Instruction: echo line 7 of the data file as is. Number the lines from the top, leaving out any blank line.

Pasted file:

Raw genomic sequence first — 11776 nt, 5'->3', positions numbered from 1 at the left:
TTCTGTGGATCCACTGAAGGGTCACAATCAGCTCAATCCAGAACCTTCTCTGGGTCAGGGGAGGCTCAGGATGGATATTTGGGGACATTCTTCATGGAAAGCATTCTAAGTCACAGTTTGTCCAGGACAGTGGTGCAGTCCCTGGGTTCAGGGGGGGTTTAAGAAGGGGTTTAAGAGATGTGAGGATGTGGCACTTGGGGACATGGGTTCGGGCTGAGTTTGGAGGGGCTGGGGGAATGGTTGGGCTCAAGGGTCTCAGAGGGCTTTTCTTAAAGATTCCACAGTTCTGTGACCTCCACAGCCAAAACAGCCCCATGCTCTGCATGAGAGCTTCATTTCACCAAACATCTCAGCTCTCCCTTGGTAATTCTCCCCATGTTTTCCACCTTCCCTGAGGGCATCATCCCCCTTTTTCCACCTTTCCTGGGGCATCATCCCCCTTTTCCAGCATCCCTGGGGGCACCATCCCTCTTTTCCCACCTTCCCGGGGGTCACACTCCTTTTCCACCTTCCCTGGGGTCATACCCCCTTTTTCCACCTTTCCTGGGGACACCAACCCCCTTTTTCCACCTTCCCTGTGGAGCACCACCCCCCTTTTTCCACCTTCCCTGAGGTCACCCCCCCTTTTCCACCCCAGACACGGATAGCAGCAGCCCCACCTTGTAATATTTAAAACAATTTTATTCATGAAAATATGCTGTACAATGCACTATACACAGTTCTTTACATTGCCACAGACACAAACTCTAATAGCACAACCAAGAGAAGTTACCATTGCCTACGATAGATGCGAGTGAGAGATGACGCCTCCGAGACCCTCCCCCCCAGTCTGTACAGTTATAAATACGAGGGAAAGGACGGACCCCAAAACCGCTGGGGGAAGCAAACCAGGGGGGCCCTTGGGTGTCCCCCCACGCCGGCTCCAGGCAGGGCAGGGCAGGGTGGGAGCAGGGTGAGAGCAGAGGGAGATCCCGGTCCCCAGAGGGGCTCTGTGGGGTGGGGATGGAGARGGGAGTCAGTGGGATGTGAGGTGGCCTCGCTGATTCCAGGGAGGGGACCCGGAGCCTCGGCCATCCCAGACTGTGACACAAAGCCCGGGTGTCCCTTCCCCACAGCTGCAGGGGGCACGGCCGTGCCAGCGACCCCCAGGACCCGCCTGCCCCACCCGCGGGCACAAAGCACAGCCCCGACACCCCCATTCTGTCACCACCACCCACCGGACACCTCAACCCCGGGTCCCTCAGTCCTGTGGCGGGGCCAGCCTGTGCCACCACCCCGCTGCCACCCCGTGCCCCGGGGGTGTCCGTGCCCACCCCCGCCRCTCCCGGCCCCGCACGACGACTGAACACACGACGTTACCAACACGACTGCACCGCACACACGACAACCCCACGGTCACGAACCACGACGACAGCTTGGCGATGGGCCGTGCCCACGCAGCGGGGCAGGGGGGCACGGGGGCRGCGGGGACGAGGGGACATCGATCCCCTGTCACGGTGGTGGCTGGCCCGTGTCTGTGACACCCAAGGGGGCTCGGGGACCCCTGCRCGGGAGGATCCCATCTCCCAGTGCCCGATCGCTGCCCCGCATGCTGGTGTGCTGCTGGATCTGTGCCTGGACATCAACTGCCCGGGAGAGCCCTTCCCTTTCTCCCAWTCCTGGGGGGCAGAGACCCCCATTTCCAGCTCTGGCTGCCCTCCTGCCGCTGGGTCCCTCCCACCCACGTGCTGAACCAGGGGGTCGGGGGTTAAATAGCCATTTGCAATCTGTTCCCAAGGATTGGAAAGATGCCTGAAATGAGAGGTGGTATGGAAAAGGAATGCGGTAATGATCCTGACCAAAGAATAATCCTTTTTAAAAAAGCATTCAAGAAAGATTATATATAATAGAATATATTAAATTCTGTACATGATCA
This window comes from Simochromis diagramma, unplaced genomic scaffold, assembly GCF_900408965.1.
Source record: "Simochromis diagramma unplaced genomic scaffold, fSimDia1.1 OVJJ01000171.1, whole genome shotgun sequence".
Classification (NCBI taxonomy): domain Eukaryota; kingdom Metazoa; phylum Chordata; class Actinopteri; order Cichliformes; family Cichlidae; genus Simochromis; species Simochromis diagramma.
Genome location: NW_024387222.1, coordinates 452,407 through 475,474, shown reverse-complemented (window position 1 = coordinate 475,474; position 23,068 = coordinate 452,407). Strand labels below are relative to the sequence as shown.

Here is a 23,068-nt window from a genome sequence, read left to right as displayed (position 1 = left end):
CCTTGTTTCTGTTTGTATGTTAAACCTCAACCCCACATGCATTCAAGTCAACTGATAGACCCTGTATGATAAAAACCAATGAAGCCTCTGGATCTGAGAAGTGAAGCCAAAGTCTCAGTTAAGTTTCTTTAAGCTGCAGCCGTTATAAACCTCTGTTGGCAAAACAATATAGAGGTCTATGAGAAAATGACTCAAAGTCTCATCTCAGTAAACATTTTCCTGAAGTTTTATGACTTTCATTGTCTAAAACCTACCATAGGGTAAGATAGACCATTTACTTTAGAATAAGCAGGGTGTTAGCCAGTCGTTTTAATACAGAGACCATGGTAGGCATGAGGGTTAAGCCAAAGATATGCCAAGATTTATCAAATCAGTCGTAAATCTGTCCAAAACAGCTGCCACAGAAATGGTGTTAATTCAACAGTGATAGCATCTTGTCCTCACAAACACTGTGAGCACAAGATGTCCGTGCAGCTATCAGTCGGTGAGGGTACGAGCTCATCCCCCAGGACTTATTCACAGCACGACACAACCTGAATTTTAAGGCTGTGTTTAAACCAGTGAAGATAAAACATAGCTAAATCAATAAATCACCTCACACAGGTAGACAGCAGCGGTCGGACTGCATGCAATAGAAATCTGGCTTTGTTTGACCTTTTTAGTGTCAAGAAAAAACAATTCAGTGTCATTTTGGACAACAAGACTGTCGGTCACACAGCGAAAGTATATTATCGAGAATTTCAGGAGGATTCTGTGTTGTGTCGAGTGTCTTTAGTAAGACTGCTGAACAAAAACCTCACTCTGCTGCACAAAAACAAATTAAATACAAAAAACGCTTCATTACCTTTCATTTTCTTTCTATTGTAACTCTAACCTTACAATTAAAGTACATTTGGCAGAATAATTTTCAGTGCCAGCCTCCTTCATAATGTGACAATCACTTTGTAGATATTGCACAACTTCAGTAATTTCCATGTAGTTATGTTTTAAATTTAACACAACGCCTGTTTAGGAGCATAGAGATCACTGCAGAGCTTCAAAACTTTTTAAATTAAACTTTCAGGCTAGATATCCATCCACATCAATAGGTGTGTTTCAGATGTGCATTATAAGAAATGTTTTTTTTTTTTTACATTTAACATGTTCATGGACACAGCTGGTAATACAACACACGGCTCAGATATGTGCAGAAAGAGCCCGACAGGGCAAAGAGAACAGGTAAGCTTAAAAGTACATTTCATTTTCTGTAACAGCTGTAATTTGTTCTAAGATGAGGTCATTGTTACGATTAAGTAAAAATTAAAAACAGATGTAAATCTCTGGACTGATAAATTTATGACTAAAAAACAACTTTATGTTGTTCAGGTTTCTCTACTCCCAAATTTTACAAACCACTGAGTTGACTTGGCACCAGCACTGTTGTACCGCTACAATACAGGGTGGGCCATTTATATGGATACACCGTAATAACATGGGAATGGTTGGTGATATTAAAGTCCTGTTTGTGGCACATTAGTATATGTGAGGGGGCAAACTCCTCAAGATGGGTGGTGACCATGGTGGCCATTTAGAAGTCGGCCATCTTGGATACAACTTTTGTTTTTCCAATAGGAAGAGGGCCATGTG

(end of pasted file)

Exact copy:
Here is a 23,068-nt window from a genome sequence, read left to right as displayed (position 1 = left end):